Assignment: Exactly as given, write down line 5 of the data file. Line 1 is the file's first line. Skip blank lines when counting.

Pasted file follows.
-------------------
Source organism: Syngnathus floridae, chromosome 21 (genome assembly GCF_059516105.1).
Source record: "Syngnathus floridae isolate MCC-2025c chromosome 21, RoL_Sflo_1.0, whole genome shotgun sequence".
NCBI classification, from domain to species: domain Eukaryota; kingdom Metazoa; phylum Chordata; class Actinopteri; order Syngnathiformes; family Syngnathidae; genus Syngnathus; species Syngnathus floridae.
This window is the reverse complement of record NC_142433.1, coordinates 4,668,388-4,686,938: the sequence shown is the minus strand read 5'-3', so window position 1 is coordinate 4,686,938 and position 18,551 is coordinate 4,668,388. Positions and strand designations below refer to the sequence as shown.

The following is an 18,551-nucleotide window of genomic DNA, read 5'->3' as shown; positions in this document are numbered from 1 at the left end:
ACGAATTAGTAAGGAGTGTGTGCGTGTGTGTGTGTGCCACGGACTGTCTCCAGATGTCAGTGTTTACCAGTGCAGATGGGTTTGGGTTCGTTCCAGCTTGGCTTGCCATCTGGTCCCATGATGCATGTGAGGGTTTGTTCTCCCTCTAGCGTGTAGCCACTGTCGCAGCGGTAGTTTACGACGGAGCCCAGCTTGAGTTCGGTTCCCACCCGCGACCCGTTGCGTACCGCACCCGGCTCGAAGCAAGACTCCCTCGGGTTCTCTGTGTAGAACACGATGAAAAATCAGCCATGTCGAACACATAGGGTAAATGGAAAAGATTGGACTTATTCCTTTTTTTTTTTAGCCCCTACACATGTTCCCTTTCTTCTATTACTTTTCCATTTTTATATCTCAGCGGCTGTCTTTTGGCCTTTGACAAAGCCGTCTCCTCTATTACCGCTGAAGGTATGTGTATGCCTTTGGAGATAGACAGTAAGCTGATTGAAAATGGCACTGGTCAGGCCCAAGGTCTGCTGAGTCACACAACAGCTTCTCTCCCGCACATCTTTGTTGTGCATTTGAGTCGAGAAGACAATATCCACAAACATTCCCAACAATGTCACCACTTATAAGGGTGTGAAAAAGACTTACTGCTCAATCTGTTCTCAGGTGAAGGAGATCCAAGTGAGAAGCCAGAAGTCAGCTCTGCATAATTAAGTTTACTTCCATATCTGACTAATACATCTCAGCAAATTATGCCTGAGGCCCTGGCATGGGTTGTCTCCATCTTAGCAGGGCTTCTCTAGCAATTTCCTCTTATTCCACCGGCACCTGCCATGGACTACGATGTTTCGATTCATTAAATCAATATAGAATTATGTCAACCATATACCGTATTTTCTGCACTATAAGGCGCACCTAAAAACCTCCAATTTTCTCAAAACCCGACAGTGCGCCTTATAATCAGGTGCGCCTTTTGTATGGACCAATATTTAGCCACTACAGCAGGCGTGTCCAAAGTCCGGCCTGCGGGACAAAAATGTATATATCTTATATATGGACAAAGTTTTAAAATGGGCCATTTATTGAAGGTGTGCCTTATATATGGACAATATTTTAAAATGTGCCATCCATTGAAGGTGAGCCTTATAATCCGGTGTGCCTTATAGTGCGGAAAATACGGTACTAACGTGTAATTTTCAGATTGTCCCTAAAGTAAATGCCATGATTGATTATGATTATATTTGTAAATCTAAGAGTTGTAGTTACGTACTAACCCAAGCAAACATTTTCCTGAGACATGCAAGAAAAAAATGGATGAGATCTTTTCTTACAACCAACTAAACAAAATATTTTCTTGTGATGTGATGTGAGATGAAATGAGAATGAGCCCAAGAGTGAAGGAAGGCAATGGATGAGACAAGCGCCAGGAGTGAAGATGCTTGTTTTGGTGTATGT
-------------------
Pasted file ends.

The following is an 18,551-nucleotide window of genomic DNA, read 5'->3' as shown; positions in this document are numbered from 1 at the left end: